U.S. Energy Information Administration - EIA - Independent Statistics and Analysis
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Note: "Petroleum" refers to crude oil (including tight/shale oil), lease condensates, natural gas plant liquids, and refinery gain. "Other liquids" refers to biofuels, bitumen (oil sands), coal-to-liquids, biomass-to-liquids, gas-to-liquids, extra-heavy oils, and oil shale.
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The Annual Energy Outlook 2012 (AEO2012) presents three alternative paths for world oil prices based on different production and economic assumptions. Among these cases, the real (constant 2010 dollars) oil price in 2035 ranges from $62 per barrel in the Low Oil Price case to $200 per barrel in the High Oil Price case, with the Reference case at $145 per barrel.
The oil price in AEO2012 is defined as the average price of light, low-sulfur crude oil delivered to Cushing, Oklahoma, which is similar to the price for light, sweet crude oil traded on the New York Mercantile Exchange (West Texas Intermediate, or WTI).
Factors considered in AEO2012 that affect supply, demand, and prices for petroleum in the long term are:
- World demand for petroleum and other liquids
- Organization of the Petroleum Exporting Countries (OPEC) investment and production decisions
- The economics of non-OPEC petroleum supply
- The economics of other liquids supply
The Reference case of AEO2012 indicates a short-term increase in oil price, returning to price parity with the Brent oil price by 2016, as current constraints on pipeline capacity between Cushing and the Gulf of Mexico are moderated.
The Low Oil Price case results in a projected oil price of $62 per barrel in 2035. The Low Oil Price case assumes that economic growth and demand for petroleum and other liquids in developing economies (which account for nearly all of the projected growth in world oil consumption in the Reference case) is reduced. Specifically, the annual gross domestic product (GDP) growth for the world, excluding the mature market economies that are members of the Organization for Economic Cooperation and Development (OECD), is assumed to be 1.5 percentage points lower than that of the Reference case in 2035 (only a 3.5% annual increase from 2010 to 2035), which reduces their projected oil consumption in 2035 by 8 million barrels from the Reference case projection. While non-OECD oil consumption is more responsive to lower economic growth than to prices, oil use in the OECD region increases modestly in the Low Oil Price case. In this lower price case, the market power of OPEC producers is weakened, and they lose the ability to control prices and to limit production.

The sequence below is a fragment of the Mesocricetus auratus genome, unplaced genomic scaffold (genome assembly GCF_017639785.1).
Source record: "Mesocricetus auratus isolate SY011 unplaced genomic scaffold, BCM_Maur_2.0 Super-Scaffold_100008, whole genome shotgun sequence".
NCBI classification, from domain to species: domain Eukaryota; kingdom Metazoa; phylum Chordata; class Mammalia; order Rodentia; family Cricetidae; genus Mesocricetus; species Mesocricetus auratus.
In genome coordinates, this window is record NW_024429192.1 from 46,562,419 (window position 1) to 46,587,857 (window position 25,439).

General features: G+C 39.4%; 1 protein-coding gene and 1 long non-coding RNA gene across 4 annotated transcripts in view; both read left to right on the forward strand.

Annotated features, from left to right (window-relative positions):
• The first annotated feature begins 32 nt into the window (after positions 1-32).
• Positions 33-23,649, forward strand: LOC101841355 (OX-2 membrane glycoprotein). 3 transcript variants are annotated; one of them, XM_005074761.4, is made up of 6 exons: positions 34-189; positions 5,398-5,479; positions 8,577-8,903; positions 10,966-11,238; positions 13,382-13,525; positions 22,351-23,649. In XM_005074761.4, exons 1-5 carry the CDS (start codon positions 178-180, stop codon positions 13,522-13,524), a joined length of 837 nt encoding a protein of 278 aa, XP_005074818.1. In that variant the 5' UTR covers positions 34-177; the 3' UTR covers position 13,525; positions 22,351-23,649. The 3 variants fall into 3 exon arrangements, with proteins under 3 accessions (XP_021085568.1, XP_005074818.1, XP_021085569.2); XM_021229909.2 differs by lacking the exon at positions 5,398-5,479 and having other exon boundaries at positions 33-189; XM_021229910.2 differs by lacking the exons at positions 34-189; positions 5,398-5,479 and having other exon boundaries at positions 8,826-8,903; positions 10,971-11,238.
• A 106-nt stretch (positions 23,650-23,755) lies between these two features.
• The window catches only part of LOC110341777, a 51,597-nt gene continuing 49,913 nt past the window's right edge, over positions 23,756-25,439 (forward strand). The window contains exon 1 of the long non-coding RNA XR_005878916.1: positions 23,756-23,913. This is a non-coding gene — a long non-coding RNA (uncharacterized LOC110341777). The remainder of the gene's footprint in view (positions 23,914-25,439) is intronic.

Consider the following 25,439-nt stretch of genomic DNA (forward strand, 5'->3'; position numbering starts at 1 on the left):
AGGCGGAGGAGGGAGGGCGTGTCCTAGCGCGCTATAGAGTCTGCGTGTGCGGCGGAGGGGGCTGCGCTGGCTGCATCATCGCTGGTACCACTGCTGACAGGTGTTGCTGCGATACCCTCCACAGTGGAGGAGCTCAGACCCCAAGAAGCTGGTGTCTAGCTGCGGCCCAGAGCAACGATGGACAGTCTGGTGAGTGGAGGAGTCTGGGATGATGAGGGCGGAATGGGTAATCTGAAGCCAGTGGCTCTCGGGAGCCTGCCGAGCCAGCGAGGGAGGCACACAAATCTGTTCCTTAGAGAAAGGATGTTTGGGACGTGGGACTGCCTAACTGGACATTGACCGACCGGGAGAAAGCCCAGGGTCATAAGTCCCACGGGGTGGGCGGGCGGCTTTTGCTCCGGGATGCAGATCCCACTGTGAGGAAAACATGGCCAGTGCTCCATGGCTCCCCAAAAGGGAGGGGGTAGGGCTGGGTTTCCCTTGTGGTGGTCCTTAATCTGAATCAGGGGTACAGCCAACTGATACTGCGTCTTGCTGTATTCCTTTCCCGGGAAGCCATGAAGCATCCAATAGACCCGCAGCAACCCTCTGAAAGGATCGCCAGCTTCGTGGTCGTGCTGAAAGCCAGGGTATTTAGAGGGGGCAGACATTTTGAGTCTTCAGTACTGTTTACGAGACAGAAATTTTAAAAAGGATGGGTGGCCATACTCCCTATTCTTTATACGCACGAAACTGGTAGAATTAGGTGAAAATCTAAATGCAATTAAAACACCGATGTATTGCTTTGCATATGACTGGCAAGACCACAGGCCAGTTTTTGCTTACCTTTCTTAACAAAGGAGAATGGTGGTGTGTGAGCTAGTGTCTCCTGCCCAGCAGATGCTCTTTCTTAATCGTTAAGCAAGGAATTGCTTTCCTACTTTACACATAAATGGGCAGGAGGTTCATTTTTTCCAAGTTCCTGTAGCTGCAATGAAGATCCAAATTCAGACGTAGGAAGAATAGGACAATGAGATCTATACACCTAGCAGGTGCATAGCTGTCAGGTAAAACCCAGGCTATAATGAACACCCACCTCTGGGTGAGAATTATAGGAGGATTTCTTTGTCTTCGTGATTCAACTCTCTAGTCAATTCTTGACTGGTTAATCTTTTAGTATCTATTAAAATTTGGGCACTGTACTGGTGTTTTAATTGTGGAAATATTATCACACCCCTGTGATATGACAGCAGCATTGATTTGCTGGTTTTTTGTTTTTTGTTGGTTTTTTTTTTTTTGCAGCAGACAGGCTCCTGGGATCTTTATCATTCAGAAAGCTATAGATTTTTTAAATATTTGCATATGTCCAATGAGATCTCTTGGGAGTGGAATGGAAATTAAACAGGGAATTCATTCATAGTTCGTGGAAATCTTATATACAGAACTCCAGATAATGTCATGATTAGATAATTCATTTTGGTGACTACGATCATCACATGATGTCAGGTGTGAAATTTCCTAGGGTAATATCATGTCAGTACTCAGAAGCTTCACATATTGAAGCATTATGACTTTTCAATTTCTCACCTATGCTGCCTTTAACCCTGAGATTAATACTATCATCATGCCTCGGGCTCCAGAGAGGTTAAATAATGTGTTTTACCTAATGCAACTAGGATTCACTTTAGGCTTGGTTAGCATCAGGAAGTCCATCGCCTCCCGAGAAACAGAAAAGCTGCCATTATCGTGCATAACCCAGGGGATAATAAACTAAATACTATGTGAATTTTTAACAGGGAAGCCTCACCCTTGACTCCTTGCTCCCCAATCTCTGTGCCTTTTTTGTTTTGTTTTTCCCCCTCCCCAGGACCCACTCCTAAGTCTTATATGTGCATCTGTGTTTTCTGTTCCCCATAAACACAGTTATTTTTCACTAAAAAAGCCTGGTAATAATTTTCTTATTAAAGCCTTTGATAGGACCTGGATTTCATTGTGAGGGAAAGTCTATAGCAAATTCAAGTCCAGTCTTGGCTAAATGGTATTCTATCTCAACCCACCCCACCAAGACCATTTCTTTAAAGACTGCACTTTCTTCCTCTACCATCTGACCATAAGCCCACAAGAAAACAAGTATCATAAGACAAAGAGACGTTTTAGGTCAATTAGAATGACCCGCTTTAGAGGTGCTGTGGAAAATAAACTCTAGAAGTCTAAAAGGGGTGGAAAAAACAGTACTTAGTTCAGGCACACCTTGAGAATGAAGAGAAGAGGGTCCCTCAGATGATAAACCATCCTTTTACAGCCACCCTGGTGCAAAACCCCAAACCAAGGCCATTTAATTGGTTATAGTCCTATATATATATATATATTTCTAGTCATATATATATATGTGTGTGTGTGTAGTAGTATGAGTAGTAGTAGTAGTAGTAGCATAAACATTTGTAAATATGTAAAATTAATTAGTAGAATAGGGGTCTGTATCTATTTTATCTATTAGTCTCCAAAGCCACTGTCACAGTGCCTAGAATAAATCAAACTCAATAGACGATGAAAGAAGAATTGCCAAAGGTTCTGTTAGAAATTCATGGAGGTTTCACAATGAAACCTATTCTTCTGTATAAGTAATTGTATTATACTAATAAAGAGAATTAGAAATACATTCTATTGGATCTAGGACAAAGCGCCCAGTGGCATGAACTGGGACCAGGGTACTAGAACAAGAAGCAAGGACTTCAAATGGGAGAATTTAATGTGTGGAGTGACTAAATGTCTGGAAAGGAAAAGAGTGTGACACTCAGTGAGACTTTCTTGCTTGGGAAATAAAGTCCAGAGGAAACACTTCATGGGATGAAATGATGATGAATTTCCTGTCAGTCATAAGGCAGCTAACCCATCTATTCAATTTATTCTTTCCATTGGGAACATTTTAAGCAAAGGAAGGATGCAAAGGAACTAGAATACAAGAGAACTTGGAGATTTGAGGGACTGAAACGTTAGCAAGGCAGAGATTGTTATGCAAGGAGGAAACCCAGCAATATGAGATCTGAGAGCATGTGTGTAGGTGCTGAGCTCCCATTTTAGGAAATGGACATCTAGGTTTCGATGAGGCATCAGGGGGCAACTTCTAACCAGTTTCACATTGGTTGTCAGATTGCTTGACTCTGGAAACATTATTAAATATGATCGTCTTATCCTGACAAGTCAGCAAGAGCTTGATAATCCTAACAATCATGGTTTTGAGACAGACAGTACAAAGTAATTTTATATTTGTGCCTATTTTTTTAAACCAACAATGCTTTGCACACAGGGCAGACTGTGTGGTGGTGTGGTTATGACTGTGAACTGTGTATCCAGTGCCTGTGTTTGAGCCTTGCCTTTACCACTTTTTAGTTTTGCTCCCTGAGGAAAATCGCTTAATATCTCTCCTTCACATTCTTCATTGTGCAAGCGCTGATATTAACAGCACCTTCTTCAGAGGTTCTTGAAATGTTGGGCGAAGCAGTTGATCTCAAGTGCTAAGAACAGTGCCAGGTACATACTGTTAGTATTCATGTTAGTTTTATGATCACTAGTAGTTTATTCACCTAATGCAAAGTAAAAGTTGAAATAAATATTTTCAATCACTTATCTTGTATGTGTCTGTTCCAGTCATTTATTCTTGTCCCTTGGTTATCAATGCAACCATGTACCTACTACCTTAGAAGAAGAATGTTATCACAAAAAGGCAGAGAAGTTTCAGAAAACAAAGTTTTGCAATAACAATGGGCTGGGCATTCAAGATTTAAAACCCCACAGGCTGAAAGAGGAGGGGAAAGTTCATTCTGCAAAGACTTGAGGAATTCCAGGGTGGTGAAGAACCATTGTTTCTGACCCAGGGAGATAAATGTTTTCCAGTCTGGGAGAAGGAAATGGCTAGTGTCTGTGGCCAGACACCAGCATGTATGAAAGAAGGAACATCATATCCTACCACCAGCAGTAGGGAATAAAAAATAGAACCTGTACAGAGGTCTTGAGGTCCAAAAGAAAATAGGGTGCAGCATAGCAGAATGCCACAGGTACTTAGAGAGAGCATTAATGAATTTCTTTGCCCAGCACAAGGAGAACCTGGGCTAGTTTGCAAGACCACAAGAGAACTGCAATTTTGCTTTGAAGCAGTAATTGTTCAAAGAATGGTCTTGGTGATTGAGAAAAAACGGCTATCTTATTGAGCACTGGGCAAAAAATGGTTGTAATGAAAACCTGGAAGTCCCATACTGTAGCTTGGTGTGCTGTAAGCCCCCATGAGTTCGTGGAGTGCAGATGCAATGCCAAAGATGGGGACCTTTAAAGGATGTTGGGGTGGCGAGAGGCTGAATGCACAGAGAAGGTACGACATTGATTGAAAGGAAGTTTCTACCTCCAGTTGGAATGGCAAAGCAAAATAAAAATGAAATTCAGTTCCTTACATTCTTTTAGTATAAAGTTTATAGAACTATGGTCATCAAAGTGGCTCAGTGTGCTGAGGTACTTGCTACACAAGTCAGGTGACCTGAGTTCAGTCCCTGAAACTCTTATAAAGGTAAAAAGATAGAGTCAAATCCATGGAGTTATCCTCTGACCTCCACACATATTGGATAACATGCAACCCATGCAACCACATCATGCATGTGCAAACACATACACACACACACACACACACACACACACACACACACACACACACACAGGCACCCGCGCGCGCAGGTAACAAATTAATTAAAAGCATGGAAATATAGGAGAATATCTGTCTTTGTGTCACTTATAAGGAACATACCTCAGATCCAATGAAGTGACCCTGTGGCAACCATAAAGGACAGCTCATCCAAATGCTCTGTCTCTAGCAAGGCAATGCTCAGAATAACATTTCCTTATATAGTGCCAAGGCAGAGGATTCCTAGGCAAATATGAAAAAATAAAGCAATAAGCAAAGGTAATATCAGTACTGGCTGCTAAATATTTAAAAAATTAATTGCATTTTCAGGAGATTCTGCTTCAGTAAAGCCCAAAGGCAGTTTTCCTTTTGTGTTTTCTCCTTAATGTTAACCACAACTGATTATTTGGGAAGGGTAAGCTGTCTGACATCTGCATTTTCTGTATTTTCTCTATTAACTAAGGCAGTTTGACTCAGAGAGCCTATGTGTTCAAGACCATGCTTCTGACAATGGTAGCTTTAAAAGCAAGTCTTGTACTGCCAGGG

In contrast, the High Oil Price case assumes prices rise to $186 per barrel by 2017 (in 2010 dollars) and then increase to $200 per barrel by 2035. These higher prices result from higher demand for petroleum and other liquid fuels in non-OECD regions than projected for the Reference case. In particular, the projected GDP growth rates for China and India are 1.0 percentage point higher in 2012 and 0.3 points higher in 2035 than the rates in the Reference Case. Overall, in 2035 it is projected that 4 million barrels per day will be produced above the Reference Case level, even though projected oil consumption in the mature, industrialized economies is reduced.